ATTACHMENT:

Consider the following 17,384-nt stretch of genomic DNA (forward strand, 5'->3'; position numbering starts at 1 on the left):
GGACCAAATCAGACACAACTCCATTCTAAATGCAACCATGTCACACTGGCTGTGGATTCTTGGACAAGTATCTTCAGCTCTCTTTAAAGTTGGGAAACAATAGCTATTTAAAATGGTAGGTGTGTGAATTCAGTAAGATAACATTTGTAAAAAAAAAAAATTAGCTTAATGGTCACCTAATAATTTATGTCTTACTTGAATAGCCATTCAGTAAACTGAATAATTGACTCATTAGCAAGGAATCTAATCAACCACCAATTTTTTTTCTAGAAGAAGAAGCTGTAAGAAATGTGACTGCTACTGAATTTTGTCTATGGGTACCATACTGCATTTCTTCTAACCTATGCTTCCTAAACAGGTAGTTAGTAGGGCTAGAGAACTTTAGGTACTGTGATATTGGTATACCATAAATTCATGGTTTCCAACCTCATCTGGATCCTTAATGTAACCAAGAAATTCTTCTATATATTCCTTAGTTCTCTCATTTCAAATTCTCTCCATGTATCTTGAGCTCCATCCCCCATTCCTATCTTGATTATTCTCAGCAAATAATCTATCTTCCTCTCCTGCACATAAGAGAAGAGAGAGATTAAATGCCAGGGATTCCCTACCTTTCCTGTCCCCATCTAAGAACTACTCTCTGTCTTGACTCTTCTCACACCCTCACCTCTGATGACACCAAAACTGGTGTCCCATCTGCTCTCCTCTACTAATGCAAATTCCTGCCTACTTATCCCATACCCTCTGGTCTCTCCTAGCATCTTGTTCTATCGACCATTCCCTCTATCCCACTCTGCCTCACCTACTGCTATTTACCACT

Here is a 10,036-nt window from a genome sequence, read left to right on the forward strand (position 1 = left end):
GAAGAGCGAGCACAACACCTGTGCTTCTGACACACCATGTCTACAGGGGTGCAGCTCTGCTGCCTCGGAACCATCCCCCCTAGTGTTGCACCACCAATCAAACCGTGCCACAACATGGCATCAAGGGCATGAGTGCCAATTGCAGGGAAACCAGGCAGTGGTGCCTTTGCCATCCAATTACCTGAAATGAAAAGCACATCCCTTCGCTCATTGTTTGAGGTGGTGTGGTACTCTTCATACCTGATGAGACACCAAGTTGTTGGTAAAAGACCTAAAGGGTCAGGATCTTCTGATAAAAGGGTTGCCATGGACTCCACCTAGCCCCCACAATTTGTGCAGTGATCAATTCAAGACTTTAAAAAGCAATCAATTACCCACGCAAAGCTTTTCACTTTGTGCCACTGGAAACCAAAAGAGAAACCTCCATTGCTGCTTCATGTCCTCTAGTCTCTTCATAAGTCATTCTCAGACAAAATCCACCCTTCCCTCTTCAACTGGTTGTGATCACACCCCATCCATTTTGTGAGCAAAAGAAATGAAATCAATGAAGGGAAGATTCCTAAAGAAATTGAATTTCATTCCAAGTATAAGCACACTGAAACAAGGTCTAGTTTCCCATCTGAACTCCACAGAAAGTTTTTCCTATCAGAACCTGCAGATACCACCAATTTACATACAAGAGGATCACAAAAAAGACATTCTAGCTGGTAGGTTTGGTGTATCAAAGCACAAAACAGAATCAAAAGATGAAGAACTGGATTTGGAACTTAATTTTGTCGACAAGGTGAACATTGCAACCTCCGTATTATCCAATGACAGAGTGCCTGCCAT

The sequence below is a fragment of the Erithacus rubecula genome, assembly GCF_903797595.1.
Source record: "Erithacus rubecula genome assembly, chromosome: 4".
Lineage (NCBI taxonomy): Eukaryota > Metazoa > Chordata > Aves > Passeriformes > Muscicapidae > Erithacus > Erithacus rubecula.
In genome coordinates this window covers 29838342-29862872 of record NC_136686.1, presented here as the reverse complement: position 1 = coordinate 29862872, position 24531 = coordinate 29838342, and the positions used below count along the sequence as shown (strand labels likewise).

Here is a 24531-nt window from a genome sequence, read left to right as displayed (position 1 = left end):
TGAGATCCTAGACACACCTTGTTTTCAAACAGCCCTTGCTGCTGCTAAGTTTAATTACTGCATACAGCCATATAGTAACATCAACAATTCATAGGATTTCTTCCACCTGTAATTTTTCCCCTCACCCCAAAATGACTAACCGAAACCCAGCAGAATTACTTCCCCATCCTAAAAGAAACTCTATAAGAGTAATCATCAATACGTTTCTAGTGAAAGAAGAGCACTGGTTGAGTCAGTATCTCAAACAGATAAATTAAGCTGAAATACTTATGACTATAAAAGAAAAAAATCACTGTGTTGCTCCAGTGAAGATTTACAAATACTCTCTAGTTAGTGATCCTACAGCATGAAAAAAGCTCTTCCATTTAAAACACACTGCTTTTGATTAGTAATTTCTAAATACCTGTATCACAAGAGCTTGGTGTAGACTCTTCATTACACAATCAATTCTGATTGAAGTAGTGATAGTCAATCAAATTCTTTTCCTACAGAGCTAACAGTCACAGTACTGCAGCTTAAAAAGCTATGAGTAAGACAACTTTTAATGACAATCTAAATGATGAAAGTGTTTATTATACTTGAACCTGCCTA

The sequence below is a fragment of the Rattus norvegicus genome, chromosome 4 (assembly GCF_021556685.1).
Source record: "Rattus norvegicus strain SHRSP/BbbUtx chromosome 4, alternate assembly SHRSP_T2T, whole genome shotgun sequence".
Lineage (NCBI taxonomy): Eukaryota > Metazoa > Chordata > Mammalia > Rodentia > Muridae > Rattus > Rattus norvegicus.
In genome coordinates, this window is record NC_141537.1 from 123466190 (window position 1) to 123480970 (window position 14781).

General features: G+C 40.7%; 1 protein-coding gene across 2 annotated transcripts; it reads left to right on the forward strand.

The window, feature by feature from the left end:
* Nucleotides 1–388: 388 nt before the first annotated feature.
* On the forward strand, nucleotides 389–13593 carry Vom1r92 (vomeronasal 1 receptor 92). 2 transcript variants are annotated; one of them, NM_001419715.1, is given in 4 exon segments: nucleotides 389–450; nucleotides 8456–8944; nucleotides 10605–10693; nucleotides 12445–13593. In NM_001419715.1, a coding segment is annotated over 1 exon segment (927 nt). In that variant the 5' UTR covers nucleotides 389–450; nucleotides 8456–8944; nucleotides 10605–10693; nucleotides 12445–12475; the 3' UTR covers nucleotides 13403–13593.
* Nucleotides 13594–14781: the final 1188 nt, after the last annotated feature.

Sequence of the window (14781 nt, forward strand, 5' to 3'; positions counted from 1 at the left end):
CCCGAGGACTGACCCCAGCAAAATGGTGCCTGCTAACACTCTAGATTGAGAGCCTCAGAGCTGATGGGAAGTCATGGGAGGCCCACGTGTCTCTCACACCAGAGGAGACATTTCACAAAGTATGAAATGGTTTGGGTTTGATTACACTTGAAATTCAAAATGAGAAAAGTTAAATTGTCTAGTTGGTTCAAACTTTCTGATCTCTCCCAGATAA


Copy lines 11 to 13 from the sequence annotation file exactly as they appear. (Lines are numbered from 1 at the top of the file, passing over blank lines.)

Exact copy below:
The sequence below is a fragment of the Rattus norvegicus genome, chromosome 4 (assembly GCF_021556685.1).
Source record: "Rattus norvegicus strain SHRSP/BbbUtx chromosome 4, alternate assembly SHRSP_T2T, whole genome shotgun sequence".
Lineage (NCBI taxonomy): Eukaryota > Metazoa > Chordata > Mammalia > Rodentia > Muridae > Rattus > Rattus norvegicus.